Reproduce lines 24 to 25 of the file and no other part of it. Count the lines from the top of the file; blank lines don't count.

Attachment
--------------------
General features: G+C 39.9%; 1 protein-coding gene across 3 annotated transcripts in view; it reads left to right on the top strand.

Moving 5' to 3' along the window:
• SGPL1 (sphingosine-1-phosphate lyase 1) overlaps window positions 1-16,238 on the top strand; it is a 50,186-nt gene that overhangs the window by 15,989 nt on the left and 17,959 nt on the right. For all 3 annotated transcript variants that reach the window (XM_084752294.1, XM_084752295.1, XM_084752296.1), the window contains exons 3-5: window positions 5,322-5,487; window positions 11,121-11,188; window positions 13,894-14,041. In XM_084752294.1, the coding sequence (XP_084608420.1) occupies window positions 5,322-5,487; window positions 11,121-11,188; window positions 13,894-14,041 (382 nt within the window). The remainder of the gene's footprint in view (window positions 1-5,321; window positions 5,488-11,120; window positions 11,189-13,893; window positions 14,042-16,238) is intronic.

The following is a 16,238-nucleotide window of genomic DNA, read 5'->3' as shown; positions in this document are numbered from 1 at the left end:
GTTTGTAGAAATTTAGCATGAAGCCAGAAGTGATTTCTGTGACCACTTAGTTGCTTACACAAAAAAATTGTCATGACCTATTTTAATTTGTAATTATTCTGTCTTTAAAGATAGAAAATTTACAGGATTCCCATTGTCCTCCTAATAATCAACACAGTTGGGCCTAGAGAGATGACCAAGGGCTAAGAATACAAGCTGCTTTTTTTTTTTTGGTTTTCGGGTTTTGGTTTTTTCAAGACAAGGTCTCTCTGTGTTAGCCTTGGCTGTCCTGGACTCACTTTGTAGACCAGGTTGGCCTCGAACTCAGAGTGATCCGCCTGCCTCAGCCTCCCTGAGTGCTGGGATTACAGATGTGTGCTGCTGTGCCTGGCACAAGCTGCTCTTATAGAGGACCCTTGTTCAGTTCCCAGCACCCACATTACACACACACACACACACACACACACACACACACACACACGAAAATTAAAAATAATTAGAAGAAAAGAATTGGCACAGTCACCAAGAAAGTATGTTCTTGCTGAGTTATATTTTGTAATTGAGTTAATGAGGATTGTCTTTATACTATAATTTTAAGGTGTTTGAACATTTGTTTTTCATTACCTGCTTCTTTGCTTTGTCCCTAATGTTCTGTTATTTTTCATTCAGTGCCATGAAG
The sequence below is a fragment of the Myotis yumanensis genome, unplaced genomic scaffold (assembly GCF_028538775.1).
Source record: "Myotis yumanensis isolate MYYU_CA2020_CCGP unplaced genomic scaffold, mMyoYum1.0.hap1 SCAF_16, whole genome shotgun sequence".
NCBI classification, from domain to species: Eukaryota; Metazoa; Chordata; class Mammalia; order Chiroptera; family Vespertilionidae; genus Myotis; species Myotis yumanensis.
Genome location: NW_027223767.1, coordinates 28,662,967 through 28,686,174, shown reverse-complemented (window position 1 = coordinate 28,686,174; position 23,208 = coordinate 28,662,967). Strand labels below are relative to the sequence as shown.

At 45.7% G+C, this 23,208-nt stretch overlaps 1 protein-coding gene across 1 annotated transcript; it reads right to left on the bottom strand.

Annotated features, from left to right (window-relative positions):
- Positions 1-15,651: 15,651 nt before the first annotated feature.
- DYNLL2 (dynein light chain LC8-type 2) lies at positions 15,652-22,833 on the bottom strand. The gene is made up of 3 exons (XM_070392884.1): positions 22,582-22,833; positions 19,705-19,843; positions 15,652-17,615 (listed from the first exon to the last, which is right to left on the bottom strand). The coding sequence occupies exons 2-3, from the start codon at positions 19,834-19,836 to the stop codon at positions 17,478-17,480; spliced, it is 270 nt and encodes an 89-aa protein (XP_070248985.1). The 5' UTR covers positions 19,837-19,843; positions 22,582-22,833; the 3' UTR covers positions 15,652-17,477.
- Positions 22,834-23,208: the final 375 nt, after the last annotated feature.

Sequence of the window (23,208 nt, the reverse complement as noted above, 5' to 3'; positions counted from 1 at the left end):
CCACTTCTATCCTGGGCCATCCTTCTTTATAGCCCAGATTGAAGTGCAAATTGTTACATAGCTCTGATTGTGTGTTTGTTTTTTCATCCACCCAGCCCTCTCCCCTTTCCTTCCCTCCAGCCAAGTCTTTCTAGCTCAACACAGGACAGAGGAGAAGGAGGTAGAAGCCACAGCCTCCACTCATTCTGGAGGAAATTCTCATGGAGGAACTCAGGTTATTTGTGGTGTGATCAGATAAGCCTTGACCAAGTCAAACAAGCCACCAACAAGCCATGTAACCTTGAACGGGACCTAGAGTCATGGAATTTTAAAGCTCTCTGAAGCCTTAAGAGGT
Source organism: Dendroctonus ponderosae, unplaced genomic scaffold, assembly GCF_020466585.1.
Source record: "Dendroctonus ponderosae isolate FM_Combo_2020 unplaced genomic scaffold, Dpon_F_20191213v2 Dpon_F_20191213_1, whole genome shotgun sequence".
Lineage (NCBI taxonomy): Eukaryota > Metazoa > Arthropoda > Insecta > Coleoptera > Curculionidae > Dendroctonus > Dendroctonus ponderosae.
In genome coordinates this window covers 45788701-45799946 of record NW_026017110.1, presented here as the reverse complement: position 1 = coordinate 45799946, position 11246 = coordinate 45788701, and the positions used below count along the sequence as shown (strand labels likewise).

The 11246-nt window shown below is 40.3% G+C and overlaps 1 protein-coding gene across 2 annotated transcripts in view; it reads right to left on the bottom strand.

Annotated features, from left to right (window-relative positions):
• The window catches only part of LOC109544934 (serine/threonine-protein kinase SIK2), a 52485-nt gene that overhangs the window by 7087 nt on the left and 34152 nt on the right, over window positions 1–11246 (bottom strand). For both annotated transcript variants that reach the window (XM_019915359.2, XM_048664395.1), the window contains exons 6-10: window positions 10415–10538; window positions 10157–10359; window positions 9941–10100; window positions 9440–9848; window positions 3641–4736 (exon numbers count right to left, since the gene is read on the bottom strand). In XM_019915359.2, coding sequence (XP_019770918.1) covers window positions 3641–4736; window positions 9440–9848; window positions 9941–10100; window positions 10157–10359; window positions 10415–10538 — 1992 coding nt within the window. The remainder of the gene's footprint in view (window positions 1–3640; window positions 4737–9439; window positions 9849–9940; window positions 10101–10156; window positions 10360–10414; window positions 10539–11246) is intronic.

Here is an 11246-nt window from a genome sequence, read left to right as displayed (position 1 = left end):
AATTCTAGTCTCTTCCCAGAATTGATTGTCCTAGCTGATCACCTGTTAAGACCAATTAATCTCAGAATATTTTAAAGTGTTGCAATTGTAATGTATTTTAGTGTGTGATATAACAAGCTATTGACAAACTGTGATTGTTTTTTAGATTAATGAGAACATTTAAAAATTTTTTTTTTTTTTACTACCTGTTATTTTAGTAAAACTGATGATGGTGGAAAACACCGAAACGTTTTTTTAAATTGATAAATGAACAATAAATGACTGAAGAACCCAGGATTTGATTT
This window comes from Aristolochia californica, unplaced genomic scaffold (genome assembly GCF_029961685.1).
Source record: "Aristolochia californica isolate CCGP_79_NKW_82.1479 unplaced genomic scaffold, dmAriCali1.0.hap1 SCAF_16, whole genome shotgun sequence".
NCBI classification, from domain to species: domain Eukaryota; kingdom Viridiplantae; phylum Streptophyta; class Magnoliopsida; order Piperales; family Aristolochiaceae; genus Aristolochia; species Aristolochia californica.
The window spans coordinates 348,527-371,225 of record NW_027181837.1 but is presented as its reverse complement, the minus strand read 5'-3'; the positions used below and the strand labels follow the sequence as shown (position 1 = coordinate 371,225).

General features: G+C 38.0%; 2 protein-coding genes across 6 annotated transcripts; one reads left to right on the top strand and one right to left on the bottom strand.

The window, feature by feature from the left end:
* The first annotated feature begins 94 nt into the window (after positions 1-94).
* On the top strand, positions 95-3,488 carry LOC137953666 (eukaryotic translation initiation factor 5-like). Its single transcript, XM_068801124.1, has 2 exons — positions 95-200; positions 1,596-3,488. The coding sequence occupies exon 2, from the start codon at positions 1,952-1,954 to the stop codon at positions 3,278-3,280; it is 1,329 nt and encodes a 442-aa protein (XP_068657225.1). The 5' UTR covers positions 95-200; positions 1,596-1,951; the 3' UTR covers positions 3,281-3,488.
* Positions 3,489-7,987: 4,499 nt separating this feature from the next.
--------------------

Here is an 11246-nt window from a genome sequence, read left to right as displayed (position 1 = left end):
AATTCTAGTCTCTTCCCAGAATTGATTGTCCTAGCTGATCACCTGTTAAGACCAATTAATCTCAGAATATTTTAAAGTGTTGCAATTGTAATGTATTTTAGTGTGTGATATAACAAGCTATTGACAAACTGTGATTGTTTTTTAGATTAATGAGAACATTTAAAAATTTTTTTTTTTTTTACTACCTGTTATTTTAGTAAAACTGATGATGGTGGAAAACACCGAAACGTTTTTTTAAATTGATAAATGAACAATAAATGACTGAAGAACCCAGGATTTGATTT